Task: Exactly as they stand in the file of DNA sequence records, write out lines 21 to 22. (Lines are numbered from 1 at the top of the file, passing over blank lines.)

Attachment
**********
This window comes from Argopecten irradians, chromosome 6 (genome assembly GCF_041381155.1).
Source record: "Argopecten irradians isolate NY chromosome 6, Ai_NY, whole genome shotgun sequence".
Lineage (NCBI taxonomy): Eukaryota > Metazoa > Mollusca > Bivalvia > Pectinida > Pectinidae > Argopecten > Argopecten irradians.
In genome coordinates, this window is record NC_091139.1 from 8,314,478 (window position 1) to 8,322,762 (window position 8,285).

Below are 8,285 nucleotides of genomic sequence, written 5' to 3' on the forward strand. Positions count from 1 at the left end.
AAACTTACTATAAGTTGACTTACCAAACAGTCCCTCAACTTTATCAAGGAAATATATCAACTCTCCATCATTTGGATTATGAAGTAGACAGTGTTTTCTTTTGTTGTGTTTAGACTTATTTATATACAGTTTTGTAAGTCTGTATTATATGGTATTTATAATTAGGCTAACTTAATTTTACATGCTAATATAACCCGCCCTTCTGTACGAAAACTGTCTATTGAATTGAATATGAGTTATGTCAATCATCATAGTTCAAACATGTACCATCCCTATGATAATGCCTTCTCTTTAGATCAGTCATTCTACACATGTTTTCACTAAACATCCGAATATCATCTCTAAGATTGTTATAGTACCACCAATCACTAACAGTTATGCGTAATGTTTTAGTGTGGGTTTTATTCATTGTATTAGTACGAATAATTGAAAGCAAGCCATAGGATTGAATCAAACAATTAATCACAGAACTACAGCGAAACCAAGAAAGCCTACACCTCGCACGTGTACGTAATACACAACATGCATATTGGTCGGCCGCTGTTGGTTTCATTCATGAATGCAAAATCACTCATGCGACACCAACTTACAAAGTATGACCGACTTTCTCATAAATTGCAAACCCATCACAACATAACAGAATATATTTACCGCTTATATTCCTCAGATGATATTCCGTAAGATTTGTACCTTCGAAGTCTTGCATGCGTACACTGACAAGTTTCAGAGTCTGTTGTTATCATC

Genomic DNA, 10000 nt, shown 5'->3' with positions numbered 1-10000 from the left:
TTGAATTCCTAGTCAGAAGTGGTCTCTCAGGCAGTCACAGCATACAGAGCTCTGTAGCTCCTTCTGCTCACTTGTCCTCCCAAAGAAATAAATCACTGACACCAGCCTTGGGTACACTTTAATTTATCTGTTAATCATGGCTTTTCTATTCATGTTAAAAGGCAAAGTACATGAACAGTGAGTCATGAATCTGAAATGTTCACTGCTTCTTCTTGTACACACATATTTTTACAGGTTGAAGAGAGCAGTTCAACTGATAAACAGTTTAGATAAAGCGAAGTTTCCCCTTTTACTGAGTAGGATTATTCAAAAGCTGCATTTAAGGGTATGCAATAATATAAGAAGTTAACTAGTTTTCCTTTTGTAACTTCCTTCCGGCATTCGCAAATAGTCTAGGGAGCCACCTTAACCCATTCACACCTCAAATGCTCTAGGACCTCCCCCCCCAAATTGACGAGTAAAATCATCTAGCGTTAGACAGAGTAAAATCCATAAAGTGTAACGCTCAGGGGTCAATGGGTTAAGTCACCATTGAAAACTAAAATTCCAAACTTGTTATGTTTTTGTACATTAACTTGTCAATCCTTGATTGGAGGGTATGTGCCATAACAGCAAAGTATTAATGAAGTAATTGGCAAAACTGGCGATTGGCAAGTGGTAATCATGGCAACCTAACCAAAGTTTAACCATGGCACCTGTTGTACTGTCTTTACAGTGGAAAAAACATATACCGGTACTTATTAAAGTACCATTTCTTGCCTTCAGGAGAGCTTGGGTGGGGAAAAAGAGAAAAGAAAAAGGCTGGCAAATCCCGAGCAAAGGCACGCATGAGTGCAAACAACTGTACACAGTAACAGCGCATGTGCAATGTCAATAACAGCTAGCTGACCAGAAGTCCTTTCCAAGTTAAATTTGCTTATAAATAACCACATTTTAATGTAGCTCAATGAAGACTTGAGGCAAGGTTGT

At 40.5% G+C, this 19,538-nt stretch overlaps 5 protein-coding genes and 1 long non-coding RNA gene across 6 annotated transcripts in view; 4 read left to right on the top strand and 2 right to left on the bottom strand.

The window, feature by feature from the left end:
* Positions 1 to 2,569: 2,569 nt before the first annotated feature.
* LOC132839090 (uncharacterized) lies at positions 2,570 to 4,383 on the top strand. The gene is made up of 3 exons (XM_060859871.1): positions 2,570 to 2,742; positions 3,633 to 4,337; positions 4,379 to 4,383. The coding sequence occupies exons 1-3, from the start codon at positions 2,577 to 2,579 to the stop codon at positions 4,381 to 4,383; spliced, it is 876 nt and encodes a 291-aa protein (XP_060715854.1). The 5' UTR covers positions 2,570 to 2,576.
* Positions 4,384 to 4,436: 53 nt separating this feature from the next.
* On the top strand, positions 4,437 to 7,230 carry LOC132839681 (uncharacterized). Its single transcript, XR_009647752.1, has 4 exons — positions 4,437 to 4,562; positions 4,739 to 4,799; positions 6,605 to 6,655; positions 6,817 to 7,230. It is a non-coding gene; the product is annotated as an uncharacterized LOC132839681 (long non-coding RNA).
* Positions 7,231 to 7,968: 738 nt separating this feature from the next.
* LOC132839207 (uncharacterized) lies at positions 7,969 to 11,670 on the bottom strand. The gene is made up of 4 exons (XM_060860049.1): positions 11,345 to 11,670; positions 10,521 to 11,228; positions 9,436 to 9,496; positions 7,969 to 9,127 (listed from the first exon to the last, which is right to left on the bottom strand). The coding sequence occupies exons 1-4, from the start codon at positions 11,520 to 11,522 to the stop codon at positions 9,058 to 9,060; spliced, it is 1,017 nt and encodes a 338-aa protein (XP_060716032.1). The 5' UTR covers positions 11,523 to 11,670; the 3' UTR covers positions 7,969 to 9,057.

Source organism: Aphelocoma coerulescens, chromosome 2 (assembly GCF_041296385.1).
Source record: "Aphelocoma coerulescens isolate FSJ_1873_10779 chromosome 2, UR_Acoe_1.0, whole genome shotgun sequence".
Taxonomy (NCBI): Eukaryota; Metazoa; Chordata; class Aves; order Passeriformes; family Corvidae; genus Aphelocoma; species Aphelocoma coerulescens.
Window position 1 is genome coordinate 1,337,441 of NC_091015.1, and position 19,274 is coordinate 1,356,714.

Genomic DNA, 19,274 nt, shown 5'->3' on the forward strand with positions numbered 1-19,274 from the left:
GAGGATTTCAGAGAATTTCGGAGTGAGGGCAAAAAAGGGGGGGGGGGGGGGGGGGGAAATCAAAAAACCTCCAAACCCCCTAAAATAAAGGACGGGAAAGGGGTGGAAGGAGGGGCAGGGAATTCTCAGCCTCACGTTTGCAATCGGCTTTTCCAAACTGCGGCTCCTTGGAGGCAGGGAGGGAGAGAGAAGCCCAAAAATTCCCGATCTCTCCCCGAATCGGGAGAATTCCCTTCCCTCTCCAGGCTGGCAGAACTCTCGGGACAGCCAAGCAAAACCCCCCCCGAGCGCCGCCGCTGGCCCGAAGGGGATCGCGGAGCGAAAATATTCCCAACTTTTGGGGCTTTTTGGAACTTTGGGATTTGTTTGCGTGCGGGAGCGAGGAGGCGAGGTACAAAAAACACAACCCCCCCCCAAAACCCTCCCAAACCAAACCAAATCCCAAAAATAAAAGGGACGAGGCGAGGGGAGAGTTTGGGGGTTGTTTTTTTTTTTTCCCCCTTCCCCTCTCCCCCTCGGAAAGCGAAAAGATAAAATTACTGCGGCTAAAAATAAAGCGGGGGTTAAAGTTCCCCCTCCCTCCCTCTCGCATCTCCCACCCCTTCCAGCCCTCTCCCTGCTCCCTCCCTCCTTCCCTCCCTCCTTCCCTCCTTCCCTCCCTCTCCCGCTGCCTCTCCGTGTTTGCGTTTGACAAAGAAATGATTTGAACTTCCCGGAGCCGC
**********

Genomic DNA, 19,274 nt, shown 5'->3' on the forward strand with positions numbered 1-19,274 from the left:
GAGGATTTCAGAGAATTTCGGAGTGAGGGCAAAAAAGGGGGGGGGGGGGGGGGGGGAAATCAAAAAACCTCCAAACCCCCTAAAATAAAGGACGGGAAAGGGGTGGAAGGAGGGGCAGGGAATTCTCAGCCTCACGTTTGCAATCGGCTTTTCCAAACTGCGGCTCCTTGGAGGCAGGGAGGGAGAGAGAAGCCCAAAAATTCCCGATCTCTCCCCGAATCGGGAGAATTCCCTTCCCTCTCCAGGCTGGCAGAACTCTCGGGACAGCCAAGCAAAACCCCCCCCGAGCGCCGCCGCTGGCCCGAAGGGGATCGCGGAGCGAAAATATTCCCAACTTTTGGGGCTTTTTGGAACTTTGGGATTTGTTTGCGTGCGGGAGCGAGGAGGCGAGGTACAAAAAACACAACCCCCCCCCAAAACCCTCCCAAACCAAACCAAATCCCAAAAATAAAAGGGACGAGGCGAGGGGAGAGTTTGGGGGTTGTTTTTTTTTTTTCCCCCTTCCCCTCTCCCCCTCGGAAAGCGAAAAGATAAAATTACTGCGGCTAAAAATAAAGCGGGGGTTAAAGTTCCCCCTCCCTCCCTCTCGCATCTCCCACCCCTTCCAGCCCTCTCCCTGCTCCCTCCCTCCTTCCCTCCCTCCTTCCCTCCTTCCCTCCCTCTCCCGCTGCCTCTCCGTGTTTGCGTTTGACAAAGAAATGATTTGAACTTCCCGGAGCCGC